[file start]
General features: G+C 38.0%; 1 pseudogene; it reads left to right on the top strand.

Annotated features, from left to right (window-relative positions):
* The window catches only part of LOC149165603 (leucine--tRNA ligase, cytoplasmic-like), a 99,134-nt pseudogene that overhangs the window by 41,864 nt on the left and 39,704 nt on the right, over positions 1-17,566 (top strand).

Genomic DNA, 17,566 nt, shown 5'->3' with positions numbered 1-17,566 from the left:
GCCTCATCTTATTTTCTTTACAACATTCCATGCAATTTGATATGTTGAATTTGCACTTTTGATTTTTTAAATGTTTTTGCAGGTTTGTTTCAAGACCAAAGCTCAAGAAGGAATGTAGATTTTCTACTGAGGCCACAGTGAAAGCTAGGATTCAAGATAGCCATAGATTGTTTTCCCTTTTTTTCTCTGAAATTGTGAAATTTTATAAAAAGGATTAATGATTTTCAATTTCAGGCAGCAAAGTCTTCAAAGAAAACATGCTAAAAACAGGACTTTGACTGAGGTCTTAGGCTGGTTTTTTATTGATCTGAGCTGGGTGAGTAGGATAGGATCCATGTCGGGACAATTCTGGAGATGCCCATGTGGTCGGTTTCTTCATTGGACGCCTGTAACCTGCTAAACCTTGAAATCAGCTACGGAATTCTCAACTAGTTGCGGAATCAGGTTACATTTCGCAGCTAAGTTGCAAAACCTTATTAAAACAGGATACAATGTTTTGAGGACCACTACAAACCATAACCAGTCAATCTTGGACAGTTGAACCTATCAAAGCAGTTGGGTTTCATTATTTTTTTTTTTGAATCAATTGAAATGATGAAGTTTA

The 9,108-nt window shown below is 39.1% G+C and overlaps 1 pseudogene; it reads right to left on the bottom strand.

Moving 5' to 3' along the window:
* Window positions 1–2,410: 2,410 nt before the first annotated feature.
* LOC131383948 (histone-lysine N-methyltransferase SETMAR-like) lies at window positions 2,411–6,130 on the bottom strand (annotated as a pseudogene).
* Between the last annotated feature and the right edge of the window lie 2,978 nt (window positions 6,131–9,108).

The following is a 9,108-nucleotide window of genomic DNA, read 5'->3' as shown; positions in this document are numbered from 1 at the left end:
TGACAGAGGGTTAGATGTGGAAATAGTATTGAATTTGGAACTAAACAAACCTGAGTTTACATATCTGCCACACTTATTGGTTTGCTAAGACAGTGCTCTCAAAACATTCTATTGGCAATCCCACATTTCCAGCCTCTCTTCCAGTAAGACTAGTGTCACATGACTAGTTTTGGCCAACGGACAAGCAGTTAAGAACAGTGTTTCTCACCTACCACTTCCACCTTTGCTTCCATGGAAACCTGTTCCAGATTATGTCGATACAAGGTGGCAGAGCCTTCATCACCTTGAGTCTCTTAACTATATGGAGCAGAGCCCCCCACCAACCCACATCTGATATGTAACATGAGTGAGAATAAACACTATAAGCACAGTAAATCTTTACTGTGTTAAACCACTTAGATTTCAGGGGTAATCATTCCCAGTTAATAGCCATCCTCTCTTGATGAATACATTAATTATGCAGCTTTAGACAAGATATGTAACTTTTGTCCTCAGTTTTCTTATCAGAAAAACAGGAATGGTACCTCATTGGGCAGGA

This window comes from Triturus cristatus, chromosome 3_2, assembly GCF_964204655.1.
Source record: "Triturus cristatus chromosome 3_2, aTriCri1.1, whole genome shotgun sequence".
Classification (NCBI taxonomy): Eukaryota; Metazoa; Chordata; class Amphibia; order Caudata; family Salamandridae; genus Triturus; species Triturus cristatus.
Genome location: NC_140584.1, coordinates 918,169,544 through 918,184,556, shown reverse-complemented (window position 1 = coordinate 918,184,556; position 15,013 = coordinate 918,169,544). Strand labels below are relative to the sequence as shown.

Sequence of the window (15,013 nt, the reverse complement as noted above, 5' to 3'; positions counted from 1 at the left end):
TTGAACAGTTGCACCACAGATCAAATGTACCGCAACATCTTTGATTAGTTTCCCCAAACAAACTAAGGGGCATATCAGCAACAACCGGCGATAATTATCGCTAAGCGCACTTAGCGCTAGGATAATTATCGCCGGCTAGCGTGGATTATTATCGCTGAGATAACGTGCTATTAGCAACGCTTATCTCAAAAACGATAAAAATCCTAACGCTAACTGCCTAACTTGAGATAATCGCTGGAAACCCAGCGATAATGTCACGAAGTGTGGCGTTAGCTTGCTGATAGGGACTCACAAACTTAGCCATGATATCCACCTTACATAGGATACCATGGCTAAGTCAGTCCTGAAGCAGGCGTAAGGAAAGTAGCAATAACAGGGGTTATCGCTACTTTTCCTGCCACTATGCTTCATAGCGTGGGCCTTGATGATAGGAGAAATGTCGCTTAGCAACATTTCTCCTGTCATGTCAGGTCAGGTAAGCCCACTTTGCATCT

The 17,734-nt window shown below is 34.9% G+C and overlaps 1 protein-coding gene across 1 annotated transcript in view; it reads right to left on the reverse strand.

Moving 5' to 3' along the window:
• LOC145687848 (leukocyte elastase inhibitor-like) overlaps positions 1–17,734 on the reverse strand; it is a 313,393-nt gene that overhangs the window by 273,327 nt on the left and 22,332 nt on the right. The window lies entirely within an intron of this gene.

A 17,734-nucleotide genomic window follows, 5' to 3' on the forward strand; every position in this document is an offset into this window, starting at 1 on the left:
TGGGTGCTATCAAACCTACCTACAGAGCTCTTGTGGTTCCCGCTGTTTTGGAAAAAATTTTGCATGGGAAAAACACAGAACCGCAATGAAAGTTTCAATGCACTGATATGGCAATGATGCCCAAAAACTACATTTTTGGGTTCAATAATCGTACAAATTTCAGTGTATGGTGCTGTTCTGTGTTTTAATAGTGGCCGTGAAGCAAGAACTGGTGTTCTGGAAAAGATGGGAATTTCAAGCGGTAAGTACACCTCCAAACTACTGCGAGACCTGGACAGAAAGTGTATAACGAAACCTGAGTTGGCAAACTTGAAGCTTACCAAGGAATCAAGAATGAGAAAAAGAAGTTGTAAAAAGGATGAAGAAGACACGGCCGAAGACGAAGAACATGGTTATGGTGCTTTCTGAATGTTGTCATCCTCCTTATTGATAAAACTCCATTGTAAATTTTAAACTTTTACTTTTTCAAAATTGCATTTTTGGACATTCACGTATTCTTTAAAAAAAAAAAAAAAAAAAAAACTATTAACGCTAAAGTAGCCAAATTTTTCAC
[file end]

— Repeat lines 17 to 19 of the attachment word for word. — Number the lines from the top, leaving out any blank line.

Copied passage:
Sequence of the window (15,013 nt, the reverse complement as noted above, 5' to 3'; positions counted from 1 at the left end):
TTGAACAGTTGCACCACAGATCAAATGTACCGCAACATCTTTGATTAGTTTCCCCAAACAAACTAAGGGGCATATCAGCAACAACCGGCGATAATTATCGCTAAGCGCACTTAGCGCTAGGATAATTATCGCCGGCTAGCGTGGATTATTATCGCTGAGATAACGTGCTATTAGCAACGCTTATCTCAAAAACGATAAAAATCCTAACGCTAACTGCCTAACTTGAGATAATCGCTGGAAACCCAGCGATAATGTCACGAAGTGTGGCGTTAGCTTGCTGATAGGGACTCACAAACTTAGCCATGATATCCACCTTACATAGGATACCATGGCTAAGTCAGTCCTGAAGCAGGCGTAAGGAAAGTAGCAATAACAGGGGTTATCGCTACTTTTCCTGCCACTATGCTTCATAGCGTGGGCCTTGATGATAGGAGAAATGTCGCTTAGCAACATTTCTCCTGTCATGTCAGGTCAGGTAAGCCCACTTTGCATCT

The 17,734-nt window shown below is 34.9% G+C and overlaps 1 protein-coding gene across 1 annotated transcript in view; it reads right to left on the reverse strand.